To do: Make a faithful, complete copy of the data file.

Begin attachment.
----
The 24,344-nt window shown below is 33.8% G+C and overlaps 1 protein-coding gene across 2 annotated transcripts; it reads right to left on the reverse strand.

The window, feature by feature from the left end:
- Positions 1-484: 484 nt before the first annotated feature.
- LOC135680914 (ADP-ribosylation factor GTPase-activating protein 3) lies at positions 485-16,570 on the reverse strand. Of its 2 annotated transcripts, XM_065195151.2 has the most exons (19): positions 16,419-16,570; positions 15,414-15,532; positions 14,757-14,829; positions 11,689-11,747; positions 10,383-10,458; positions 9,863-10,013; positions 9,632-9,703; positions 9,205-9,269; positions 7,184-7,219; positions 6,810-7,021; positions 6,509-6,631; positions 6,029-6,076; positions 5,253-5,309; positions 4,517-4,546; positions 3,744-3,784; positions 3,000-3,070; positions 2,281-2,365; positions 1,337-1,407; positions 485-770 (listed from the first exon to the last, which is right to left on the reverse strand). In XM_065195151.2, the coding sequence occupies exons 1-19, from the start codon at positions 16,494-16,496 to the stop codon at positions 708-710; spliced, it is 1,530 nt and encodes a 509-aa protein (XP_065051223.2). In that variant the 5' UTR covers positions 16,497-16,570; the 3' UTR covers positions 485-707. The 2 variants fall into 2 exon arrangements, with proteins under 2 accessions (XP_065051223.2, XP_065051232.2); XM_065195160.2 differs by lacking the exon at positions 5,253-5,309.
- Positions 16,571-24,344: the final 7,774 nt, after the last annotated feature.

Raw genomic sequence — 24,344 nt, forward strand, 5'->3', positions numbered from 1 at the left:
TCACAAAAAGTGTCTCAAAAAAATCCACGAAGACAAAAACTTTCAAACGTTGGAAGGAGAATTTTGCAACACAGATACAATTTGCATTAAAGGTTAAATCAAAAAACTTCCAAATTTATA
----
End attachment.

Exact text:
The 24,344-nt window shown below is 33.8% G+C and overlaps 1 protein-coding gene across 2 annotated transcripts; it reads right to left on the reverse strand.

The window, feature by feature from the left end:
- Positions 1-484: 484 nt before the first annotated feature.
- LOC135680914 (ADP-ribosylation factor GTPase-activating protein 3) lies at positions 485-16,570 on the reverse strand. Of its 2 annotated transcripts, XM_065195151.2 has the most exons (19): positions 16,419-16,570; positions 15,414-15,532; positions 14,757-14,829; positions 11,689-11,747; positions 10,383-10,458; positions 9,863-10,013; positions 9,632-9,703; positions 9,205-9,269; positions 7,184-7,219; positions 6,810-7,021; positions 6,509-6,631; positions 6,029-6,076; positions 5,253-5,309; positions 4,517-4,546; positions 3,744-3,784; positions 3,000-3,070; positions 2,281-2,365; positions 1,337-1,407; positions 485-770 (listed from the first exon to the last, which is right to left on the reverse strand). In XM_065195151.2, the coding sequence occupies exons 1-19, from the start codon at positions 16,494-16,496 to the stop codon at positions 708-710; spliced, it is 1,530 nt and encodes a 509-aa protein (XP_065051223.2). In that variant the 5' UTR covers positions 16,497-16,570; the 3' UTR covers positions 485-707. The 2 variants fall into 2 exon arrangements, with proteins under 2 accessions (XP_065051223.2, XP_065051232.2); XM_065195160.2 differs by lacking the exon at positions 5,253-5,309.
- Positions 16,571-24,344: the final 7,774 nt, after the last annotated feature.

Raw genomic sequence — 24,344 nt, forward strand, 5'->3', positions numbered from 1 at the left:
TCACAAAAAGTGTCTCAAAAAAATCCACGAAGACAAAAACTTTCAAACGTTGGAAGGAGAATTTTGCAACACAGATACAATTTGCATTAAAGGTTAAATCAAAAAACTTCCAAATTTATA